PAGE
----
As brewed coffee, it is similar but even milder. I will try adding more coffee, less milk, and/or grinding it finer.
It works well either way. So far all of the coffees mentioned above are this way.
This is a phrase used by programmers to describe some phenomenon that presumably is predictable but the pattern is so complicated that its occurrence is hard to predict with a lot of analysis and calculation.
“Holy Mother” was written many years ago when Clapton was having a very dark time. I hadn’t heard it until recently. There is another video of the song on YouTube without Pavarotti. It’s good but the one (if the link doesn’t work, search on the title of this post) with Pavarotti is outstanding. Pavarotti has done many concerts with rock/pop stars. All others he is singing in Italian, which I don’t speak. This concert he sang in English. Much more powerful. And it is a very nice arrangement. The East London Gospel Choir is the background singers. And there is a small classical orchestra.
I have a hand grinder so I am aware of the effort needed to grind various beans. There is quite a bit of variation. Starbucks Espresso Roast (medium dark) and Italian Roast (more dark) are the easiest. Allegro Espresso Sierra (medium dark) is slightly more effort. The Stumptown Hair Bender, Intelligentsia Black Cat Espresso, Illy Classico, and Bongo Mystic Dark (all medium roasts, i.e., lighter color and no oil sheen) all require noticeably more effort to grind. They also all have a vegetal note in lattes and drip coffee.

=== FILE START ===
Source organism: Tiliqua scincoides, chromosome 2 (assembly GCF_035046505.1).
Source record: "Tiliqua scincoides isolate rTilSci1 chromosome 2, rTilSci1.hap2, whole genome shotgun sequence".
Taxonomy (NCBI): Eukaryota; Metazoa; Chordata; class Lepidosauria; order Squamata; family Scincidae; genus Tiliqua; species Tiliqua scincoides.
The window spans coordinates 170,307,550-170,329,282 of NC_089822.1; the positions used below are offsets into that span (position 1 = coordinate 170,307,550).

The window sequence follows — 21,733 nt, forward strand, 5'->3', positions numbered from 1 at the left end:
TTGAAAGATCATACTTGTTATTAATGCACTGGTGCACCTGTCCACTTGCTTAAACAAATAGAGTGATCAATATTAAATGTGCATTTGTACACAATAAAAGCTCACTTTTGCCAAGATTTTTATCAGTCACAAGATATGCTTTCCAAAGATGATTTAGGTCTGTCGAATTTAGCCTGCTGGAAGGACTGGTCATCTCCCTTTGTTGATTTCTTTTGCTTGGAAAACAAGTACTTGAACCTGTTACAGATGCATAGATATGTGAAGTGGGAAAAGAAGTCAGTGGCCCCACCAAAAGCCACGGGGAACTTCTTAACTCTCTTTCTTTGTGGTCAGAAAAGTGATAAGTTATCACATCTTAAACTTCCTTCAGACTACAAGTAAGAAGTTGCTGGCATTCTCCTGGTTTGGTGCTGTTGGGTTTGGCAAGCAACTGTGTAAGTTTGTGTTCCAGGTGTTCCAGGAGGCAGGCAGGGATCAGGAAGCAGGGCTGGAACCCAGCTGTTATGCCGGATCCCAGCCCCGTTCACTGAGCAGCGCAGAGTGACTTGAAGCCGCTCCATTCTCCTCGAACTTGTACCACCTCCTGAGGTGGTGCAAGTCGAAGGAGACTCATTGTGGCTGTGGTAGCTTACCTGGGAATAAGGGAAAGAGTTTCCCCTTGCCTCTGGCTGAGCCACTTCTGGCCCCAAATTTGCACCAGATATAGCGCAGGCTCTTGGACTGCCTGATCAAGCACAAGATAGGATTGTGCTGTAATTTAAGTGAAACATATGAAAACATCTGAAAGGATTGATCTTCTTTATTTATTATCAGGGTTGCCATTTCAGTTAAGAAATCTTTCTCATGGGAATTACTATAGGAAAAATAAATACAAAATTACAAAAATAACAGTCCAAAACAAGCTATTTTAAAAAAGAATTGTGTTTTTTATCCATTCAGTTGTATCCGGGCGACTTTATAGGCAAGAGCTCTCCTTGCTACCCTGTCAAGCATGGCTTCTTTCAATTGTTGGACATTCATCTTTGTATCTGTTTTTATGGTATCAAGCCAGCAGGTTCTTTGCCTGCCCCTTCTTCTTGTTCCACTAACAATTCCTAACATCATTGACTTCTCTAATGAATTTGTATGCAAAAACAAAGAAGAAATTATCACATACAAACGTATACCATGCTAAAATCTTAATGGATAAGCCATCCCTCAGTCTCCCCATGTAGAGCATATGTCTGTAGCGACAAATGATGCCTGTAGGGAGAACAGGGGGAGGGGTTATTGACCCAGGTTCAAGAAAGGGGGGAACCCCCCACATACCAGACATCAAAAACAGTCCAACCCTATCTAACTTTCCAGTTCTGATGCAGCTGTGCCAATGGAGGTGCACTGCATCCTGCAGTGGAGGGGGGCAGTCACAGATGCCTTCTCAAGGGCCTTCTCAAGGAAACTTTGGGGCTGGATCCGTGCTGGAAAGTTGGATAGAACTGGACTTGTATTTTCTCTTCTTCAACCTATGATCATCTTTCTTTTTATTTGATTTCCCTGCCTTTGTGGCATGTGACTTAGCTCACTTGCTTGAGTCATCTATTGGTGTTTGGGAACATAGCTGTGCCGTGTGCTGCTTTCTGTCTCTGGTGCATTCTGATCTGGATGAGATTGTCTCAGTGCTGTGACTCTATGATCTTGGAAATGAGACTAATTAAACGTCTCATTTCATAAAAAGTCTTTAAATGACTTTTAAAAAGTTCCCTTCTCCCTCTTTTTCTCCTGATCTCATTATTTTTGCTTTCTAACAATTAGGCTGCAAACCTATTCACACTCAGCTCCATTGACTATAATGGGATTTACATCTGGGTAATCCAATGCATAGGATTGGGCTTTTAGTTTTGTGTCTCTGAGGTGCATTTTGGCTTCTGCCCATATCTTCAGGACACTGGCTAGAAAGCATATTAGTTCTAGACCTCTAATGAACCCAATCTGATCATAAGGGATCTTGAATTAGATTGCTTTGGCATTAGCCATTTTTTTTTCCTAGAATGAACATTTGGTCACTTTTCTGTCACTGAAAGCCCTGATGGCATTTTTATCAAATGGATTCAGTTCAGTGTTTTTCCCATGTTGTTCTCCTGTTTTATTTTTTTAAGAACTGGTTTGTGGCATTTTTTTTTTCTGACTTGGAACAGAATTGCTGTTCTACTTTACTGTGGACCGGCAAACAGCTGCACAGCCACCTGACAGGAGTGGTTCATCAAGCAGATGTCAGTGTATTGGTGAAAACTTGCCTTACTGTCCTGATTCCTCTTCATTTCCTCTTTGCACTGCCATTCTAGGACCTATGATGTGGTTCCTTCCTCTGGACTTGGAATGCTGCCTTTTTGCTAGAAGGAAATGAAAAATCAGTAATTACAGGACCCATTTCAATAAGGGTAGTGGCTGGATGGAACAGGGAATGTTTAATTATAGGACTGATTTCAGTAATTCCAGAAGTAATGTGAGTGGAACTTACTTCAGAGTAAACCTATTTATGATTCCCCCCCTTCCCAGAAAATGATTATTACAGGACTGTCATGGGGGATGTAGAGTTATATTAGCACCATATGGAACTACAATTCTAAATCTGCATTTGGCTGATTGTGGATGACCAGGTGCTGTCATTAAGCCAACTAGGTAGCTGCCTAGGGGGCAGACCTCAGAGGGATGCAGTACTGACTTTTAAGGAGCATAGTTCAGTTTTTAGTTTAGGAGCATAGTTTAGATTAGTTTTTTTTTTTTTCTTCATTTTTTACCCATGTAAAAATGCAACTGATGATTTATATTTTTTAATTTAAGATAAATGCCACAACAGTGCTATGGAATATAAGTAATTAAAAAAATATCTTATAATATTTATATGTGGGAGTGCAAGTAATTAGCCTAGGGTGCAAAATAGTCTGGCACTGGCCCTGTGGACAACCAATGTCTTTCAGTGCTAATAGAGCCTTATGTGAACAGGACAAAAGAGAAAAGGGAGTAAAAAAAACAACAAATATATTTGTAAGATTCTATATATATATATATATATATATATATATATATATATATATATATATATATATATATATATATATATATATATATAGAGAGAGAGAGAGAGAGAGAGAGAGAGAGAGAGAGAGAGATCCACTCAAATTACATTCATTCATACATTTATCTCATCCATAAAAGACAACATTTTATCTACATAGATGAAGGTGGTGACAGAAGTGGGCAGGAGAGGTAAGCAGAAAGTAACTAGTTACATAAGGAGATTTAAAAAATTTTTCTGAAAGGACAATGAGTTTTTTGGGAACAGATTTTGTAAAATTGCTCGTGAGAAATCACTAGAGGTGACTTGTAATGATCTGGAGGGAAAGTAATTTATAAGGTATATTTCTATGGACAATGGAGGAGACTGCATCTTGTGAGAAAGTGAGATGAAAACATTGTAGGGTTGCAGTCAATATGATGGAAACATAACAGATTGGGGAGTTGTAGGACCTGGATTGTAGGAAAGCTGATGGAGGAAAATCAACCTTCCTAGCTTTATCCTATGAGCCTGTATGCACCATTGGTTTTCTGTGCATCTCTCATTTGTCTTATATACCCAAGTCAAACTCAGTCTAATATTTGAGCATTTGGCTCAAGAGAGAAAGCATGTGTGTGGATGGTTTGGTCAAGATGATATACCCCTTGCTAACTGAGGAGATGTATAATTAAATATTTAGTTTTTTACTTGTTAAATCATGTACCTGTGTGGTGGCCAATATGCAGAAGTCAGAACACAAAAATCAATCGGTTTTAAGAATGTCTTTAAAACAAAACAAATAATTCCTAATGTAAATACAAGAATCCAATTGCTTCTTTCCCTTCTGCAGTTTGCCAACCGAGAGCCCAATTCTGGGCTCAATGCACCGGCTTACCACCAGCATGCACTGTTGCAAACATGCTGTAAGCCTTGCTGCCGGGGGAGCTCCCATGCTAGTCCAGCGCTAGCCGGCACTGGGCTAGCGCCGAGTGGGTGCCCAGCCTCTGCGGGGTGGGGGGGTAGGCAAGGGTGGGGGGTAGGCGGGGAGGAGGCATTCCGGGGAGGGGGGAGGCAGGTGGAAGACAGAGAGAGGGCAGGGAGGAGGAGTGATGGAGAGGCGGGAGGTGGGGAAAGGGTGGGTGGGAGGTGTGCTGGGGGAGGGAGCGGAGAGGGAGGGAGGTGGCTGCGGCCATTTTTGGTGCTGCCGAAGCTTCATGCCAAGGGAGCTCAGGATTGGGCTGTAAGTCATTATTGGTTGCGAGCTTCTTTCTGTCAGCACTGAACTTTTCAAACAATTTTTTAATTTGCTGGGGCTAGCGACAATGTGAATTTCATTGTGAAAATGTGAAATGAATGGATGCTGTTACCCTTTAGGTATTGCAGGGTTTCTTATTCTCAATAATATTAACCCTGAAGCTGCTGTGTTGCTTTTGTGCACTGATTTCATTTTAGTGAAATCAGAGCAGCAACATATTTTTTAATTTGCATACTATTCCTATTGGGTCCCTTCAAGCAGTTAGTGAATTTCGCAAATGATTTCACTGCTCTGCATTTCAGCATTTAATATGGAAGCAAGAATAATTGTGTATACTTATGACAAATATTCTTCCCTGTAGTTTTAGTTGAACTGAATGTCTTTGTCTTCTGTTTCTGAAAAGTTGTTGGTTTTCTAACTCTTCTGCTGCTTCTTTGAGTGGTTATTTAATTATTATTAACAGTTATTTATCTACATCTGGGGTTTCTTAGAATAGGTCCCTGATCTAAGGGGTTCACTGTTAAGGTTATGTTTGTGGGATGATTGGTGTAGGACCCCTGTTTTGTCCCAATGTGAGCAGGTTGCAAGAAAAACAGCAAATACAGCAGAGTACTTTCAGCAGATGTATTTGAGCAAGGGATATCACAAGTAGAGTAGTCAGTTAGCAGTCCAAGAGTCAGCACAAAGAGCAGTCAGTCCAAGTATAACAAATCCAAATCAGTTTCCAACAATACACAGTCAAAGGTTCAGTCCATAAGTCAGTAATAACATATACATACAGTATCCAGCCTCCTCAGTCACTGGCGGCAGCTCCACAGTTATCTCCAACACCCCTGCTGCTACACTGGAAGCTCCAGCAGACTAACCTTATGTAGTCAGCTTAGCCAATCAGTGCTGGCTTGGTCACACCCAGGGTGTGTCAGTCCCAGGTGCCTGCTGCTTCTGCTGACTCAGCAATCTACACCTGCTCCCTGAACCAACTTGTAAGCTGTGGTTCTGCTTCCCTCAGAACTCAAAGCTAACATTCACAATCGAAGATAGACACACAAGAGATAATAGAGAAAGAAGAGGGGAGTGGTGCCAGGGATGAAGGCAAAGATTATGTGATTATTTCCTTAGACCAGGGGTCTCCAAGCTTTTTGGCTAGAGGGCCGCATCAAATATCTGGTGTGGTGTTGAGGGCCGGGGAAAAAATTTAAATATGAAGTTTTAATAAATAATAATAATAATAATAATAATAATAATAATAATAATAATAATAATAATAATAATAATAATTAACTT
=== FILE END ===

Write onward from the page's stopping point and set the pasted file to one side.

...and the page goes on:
As I improve my espresso skills, I’ve learned that shortcomings are more obvious is straight espresso. Adding milk (including non-dairy milks and creamers) masks a lot. Every espresso I’ve tried, mine or baristas’, is bitter forward. In many that is all I can taste. At each new coffee house I’m now getting a single shot of espresso along with a latte. At the nearest Starbucks, bitter is all I taste. With Starbucks Espresso Roast at home now, there a bit of depth behind it. Before I started tamping hard, it was just bitter, i.e. under-extracted. At District Coffee here in Nashville, the straight shot had much more depth, other flavors, and a bit of acid. If I understand right, the barista over-extracted slightly. The beans, possibly the grind, and maybe the shot pull time are better than my attempts, but improvement is possible. So I’m doing better than that particular Starbucks barista and improvement is possible, but not as good as the District Coffee barista.
We had some very nice lattes today at District Coffee in the design district of Nashville. Their brewed coffee comes from 8th and Roast. I’ve passed the store and seen bags in local supermarkets. Their espresso drinks are made with coffee from The Proverbial Cup in Nolensville, a small town 20 miles south of Nashville. Since I’m trying out coffee from various roasters, I was interested in buying a bag. Their Website lists three cafes that serve their espresso. Google Maps finds a fourth site inside one of the hospitals. The Proverbial Cup Website says they will cater your event, but no way to buy their beans. District Coffee does not appear to sell their coffee. So no way to serve it at home.